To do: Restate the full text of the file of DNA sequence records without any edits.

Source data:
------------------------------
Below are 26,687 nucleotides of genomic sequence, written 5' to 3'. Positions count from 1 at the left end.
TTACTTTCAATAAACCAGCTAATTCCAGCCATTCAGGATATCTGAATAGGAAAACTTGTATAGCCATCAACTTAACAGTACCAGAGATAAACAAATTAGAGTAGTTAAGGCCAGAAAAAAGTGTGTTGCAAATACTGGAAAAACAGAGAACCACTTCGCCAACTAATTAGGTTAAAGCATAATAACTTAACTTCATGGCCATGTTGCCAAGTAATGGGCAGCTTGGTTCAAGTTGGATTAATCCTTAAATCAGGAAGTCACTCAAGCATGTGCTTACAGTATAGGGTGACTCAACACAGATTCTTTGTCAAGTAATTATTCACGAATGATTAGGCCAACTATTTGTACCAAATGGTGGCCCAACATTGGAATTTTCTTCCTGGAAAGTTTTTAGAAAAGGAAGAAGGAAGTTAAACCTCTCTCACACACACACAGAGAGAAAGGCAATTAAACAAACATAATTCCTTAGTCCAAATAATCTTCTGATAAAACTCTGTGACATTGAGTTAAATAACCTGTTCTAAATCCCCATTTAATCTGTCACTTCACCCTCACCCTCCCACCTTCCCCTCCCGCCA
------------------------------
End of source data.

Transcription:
Below are 26,687 nucleotides of genomic sequence, written 5' to 3'. Positions count from 1 at the left end.
TTACTTTCAATAAACCAGCTAATTCCAGCCATTCAGGATATCTGAATAGGAAAACTTGTATAGCCATCAACTTAACAGTACCAGAGATAAACAAATTAGAGTAGTTAAGGCCAGAAAAAAGTGTGTTGCAAATACTGGAAAAACAGAGAACCACTTCGCCAACTAATTAGGTTAAAGCATAATAACTTAACTTCATGGCCATGTTGCCAAGTAATGGGCAGCTTGGTTCAAGTTGGATTAATCCTTAAATCAGGAAGTCACTCAAGCATGTGCTTACAGTATAGGGTGACTCAACACAGATTCTTTGTCAAGTAATTATTCACGAATGATTAGGCCAACTATTTGTACCAAATGGTGGCCCAACATTGGAATTTTCTTCCTGGAAAGTTTTTAGAAAAGGAAGAAGGAAGTTAAACCTCTCTCACACACACACAGAGAGAAAGGCAATTAAACAAACATAATTCCTTAGTCCAAATAATCTTCTGATAAAACTCTGTGACATTGAGTTAAATAACCTGTTCTAAATCCCCATTTAATCTGTCACTTCACCCTCACCCTCCCACCTTCCCCTCCCGCCA